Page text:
A brilliant team has just solved a very difficult tile-related puzzle. The researchers discovered a previously undiscovered shape: a 13-sided structure termed “the hat” that can tile a surface without repeating itself.
The hat is an aperiodic monotile, which implies that a single form may cover a whole surface without any translational symmetry or ever repeating pattern. Penrose tilings are an example of aperiodic tiling in which the pattern is aperiodic yet employs two distinct forms.
Eight polykite kites form the 13-sided hat.
The tiling of the hat consists of only one shape, a “einstein” (German for “one stone”), making the design an aperiodic monotile. The 13-sided hat is a polykite comprised of eight linked kites. In a preprint document published online this month, a research team led by the mathematician David Smith and his colleagues demonstrated the existence of an aperiodic monotile.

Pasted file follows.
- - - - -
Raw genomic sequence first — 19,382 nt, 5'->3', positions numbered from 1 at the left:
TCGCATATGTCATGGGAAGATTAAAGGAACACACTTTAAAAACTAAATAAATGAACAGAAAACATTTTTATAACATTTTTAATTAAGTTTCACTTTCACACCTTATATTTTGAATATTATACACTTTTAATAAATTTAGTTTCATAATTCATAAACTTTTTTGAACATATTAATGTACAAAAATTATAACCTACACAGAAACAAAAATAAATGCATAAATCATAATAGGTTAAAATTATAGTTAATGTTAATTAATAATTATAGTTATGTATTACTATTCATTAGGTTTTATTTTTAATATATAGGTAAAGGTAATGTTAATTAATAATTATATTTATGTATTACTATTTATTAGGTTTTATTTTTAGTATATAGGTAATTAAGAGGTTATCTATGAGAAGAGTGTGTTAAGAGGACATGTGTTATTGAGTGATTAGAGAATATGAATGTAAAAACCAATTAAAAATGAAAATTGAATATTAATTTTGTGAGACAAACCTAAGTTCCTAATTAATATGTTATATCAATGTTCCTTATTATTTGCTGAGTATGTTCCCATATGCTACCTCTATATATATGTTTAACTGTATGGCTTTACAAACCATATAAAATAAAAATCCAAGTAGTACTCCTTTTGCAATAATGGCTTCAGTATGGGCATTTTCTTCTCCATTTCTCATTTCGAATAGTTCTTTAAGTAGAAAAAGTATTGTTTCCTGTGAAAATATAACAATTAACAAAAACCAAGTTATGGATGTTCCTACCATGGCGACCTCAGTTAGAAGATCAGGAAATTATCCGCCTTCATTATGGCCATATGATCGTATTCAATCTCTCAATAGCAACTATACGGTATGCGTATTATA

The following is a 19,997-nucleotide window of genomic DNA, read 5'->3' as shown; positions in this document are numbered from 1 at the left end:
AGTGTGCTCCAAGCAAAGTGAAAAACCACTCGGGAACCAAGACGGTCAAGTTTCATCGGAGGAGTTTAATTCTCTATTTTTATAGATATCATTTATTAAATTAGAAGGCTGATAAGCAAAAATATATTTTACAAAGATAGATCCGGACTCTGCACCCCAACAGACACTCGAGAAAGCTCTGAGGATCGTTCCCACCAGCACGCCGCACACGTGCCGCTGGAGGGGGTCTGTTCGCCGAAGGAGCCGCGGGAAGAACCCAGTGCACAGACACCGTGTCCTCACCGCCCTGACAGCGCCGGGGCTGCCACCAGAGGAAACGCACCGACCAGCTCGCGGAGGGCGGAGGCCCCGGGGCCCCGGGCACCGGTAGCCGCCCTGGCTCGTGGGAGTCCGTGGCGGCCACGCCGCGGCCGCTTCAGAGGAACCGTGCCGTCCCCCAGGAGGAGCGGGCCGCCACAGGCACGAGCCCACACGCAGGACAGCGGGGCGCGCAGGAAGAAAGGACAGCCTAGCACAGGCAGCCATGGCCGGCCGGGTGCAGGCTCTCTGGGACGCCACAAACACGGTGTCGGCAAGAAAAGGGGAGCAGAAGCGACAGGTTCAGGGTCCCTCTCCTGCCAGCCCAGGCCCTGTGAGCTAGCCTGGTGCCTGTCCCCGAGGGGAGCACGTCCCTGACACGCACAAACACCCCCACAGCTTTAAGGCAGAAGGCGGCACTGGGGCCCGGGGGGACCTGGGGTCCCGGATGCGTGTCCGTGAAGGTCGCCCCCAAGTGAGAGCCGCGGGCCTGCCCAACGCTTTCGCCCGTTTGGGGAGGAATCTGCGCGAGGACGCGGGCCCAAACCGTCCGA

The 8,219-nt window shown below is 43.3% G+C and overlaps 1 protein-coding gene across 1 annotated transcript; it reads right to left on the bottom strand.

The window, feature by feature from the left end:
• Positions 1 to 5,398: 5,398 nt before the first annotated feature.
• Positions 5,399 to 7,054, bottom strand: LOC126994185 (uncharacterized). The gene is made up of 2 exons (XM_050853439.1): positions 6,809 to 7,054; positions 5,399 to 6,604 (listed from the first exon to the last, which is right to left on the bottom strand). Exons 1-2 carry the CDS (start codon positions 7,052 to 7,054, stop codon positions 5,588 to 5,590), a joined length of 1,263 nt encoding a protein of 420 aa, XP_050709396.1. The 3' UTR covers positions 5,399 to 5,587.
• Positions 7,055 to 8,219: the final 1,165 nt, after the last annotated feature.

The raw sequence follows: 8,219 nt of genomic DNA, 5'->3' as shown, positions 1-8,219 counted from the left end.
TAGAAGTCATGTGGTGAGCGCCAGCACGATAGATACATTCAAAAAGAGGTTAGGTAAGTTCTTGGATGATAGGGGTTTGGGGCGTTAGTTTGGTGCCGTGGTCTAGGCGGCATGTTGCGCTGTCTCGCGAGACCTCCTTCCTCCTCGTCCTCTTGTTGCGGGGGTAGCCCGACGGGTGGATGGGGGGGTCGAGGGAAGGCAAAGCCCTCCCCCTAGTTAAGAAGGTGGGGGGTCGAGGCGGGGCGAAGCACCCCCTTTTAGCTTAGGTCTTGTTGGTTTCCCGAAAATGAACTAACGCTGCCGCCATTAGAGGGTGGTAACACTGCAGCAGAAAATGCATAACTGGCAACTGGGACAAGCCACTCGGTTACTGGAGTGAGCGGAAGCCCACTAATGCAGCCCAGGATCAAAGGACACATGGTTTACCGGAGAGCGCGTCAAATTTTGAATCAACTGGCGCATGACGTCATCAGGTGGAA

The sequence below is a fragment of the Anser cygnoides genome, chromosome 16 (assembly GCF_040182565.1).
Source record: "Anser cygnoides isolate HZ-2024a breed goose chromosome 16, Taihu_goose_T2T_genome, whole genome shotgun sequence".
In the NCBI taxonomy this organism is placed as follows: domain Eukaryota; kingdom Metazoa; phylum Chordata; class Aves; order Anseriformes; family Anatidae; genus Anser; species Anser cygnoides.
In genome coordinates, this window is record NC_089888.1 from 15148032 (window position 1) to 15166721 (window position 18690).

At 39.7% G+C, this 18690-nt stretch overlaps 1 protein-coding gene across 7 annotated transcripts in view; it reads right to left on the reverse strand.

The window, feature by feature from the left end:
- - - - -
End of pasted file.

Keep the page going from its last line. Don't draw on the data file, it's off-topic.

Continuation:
“You are essentially searching for a one-in-a-million occurrence. Chaim Goodman-Strauss, a mathematician at the National Museum of Mathematics and co-author of the study, told New Scientist, “You filter out the 999,999 uninteresting ones, and you’re left with something strange, which is worth further examination.” “And then by hand you begin scrutinizing them, attempting to comprehend them, and removing their structure. In this case, a computer would be useless since a person must build a proof that a human can comprehend.”
The discovery appears to settle a long-standing conundrum in the discipline of geometry, according to mathematicians. Yet, for the rest of us, it may provide an innovative new alternative for bathroom tiling.